FOR NICK SABAN:
"How will you turn the tornado into a recruiting tactic?" <---SOMEONE WILL ACTUALLY ASK THIS WATCH
"Coach Saban, that was you laughing during the first fifteen minutes of Up, wasn't it?"
"Coach Saban, Coach Saban… PAAAAAAAAAAAAAAAAAAAAWWWWWWWWWWWWLLLLL. I'll hang up and listen" *takes seat*
"Do you think Peter Dinklage has done a good job portraying the plight of your people on Game of Thrones?"
It sounds crazy now, especially after five straight national titles by the SEC. But the conventional line of thinking used to be the SEC couldn't play for them. Too many games. Too much beating up on each other. "Oh yes, everybody had their own interests and complaints," former SEC Commissioner Roy Kramer recalled. "I think you've found that argument not too strong."
Unlike coaches in football, basketball and a few other Division I sports where full scholarships are the standard, college coaches in most sports make a practice of offering partial grants. As a result, the practice of bidding for players, searching for bargains and saving scholarship room from year to year is the norm. They compare the process to the work of NFL and NBA salary-cap managers.
CBSSports.com: Does it amaze you that essentially there is no bylaw to govern what Cecil Newton did? (Offer his son's services in exchange for $180,000 at Mississippi State.)
Meyer: "The person that has to make the conscious decision [to cheat] is very well aware of the [response] that will take place. It's kind of a difficult situation. I don't think the objective is to catch everyone. I think it's to deter behavior. There's only one way to deter behavior and that's to have a risk/reward situation in place where the risk is so great people will quit doing it. "If you are asked a question and are untruthful with the NCAA, everyone has to know what it [punishment] is. The case with Dez Bryant was clear, it was a year of eligibility."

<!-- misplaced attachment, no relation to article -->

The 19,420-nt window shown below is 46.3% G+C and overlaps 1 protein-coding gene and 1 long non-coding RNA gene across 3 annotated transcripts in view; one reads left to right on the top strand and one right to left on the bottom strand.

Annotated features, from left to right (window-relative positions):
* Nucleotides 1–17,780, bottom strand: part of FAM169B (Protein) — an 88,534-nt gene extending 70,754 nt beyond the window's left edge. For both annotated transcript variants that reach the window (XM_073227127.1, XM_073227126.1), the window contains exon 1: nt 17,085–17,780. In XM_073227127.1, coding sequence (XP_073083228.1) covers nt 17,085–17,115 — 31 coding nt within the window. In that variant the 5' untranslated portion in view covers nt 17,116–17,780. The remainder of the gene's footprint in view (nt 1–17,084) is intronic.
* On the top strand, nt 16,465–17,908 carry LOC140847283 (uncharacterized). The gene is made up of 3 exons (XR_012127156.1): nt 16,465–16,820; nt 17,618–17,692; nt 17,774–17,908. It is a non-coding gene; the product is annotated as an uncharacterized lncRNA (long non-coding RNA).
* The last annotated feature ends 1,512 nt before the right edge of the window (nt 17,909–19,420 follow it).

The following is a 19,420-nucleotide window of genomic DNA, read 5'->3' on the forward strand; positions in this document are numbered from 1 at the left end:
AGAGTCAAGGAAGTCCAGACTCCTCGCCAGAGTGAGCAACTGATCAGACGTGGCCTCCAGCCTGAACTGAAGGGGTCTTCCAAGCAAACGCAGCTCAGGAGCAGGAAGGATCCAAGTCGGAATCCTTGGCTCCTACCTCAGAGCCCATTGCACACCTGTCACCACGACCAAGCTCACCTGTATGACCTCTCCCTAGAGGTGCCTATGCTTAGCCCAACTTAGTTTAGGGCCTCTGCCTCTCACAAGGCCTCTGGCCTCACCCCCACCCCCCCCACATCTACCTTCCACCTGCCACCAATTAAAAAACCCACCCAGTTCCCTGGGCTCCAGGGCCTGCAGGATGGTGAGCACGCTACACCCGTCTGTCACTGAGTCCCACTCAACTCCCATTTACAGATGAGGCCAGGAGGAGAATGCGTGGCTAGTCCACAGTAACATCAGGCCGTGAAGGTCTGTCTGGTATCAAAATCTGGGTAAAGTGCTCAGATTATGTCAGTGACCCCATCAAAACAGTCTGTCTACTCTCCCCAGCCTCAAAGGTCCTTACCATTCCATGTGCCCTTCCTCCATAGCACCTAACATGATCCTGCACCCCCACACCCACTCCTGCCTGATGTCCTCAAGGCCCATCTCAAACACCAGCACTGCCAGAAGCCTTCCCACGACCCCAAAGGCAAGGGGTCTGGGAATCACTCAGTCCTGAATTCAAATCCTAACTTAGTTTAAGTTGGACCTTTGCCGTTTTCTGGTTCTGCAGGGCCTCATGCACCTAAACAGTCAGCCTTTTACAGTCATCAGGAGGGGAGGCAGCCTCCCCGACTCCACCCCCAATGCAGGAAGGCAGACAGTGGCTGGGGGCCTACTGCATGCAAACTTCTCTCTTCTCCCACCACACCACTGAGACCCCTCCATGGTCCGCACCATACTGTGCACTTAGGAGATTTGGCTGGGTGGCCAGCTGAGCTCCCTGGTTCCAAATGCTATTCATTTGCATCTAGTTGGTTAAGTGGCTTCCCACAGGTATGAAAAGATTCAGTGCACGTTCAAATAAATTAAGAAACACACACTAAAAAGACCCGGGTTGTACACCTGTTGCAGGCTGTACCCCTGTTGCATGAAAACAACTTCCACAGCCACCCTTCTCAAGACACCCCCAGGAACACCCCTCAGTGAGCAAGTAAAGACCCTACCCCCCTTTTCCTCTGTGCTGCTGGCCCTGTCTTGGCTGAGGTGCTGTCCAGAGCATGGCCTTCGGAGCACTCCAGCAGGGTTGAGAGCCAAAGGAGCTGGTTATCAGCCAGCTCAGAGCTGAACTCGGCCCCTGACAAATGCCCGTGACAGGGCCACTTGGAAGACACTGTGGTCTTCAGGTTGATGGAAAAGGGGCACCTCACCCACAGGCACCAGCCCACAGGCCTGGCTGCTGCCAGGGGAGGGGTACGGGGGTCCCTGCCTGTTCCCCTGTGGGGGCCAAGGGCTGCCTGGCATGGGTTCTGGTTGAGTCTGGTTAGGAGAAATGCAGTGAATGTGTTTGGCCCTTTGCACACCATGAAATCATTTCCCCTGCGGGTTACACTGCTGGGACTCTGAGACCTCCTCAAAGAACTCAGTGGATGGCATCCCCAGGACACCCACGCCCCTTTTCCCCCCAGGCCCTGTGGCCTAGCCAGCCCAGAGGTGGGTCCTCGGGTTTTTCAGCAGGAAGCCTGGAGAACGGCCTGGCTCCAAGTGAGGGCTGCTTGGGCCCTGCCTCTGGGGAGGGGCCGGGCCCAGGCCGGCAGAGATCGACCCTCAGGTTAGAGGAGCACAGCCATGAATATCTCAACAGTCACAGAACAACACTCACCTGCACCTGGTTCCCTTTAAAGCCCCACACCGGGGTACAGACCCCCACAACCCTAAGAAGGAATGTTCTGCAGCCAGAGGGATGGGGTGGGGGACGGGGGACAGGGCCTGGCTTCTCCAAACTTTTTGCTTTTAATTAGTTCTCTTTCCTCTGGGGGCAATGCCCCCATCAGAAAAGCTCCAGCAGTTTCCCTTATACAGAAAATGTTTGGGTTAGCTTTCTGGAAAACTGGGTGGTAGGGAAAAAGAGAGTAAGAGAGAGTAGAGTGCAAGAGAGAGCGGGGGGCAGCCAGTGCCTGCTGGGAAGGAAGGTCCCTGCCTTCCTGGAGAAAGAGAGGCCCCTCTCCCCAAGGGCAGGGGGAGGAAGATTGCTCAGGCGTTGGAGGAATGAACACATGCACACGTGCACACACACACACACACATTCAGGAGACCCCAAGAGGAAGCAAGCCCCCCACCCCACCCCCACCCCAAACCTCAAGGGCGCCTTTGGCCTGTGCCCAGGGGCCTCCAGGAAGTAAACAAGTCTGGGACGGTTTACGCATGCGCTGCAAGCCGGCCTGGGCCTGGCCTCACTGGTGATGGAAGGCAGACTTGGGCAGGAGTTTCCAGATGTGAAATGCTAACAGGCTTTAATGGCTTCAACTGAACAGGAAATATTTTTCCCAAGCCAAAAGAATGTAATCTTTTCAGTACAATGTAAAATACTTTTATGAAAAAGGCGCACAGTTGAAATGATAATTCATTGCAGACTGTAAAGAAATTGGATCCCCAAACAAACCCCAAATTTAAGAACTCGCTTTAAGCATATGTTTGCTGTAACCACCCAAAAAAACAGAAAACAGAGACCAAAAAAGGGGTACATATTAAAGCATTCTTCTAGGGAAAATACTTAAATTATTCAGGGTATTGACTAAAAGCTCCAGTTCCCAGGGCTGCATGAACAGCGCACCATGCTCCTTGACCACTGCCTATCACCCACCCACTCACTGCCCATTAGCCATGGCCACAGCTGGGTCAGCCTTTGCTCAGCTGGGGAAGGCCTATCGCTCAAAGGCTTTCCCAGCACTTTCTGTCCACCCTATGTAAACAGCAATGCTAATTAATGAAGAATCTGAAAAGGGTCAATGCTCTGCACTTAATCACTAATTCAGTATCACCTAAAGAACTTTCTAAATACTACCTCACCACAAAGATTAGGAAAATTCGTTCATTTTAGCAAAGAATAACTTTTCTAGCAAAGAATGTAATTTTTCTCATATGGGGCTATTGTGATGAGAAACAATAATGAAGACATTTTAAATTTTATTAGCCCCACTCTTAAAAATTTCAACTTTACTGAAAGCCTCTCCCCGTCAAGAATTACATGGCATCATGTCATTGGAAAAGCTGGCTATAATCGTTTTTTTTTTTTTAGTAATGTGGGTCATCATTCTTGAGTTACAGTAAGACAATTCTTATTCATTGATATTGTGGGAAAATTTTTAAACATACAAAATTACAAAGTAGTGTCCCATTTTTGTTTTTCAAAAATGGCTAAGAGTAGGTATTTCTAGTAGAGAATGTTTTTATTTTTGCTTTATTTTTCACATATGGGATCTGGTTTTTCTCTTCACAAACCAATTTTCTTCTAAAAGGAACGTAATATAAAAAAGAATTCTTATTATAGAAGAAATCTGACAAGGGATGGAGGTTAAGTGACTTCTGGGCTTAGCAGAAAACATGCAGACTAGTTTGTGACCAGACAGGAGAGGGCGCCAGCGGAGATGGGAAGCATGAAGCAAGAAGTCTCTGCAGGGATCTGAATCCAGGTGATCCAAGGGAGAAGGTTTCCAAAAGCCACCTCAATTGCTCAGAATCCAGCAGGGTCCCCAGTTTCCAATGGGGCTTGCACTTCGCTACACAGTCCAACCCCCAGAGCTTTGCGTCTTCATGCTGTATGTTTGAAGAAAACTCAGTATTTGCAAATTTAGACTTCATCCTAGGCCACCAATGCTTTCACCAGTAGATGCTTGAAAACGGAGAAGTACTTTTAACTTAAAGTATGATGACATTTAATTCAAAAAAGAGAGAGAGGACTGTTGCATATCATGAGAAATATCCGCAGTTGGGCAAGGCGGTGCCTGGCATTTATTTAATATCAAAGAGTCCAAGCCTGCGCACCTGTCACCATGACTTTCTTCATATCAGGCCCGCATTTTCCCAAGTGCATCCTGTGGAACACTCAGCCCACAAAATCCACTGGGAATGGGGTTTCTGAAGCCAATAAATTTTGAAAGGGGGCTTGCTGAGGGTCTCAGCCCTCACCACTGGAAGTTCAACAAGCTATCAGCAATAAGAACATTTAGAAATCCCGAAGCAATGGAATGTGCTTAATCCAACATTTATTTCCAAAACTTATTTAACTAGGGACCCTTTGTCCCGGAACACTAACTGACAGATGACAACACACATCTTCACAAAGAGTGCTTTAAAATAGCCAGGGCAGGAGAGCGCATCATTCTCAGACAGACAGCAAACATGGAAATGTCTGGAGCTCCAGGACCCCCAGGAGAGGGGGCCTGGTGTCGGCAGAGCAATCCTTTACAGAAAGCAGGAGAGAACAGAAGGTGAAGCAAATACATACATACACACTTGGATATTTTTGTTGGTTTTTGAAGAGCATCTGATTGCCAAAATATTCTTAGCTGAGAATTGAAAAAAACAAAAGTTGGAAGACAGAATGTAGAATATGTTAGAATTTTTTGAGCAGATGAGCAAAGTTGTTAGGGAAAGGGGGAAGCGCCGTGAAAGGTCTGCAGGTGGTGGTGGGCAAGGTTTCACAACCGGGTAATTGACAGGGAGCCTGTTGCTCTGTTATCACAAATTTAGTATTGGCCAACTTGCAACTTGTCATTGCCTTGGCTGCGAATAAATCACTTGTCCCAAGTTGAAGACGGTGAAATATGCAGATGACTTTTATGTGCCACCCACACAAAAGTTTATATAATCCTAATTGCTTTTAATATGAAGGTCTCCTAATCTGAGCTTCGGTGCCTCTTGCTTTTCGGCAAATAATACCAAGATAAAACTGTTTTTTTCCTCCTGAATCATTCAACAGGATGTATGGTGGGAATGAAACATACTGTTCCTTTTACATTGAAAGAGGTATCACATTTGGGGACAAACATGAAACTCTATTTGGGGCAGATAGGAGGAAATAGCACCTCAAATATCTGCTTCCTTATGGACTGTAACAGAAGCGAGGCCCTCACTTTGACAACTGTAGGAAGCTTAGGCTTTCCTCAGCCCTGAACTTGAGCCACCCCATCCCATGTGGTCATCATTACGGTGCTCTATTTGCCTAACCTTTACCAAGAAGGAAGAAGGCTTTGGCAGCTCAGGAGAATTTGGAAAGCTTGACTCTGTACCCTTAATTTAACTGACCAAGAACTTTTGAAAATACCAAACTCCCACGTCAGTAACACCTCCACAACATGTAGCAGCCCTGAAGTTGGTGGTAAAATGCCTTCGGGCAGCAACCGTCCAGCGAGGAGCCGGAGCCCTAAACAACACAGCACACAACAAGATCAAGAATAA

Surprisingly, the individual who believes the coaches are the root of the evil also just happens to be a head coach -- Bronco Mendenhall of BYU. Mendenhall said the current corruption in college football "absolutely" can be attributed to the huge amount of money made by coaches, especially the SEC where 10 of 12 earn more than two million a year. "Absolutely," Mendenhall said. "It kind of takes the amateur part out of sports when someone is making [$5] million to coach, doesn't it? "With the economy the way it is, I mean, it doesn't make much sense to me."
Kelly McBride of Poynter wrote that ESPN would have avoided having the awkwardness of having one of its reporters working directly with someone suing it if there were a firm policy against as-told-to books. ESPN had agreed to let Feldman write the book. To write the book, McBride said: "Feldman had to assume Leach’s point of view, right down to the cadence of the coach’s speech. How do you do that for a side job, then go back to the independent, more distant point of view for your day job?" She said there was still no uniform policy about such books. "ESPN should have insisted Feldman walk away from the book and offered him the financial and legal help to do," McBride wrote, adding that "the conflict was untenable" and ESPN should have known it.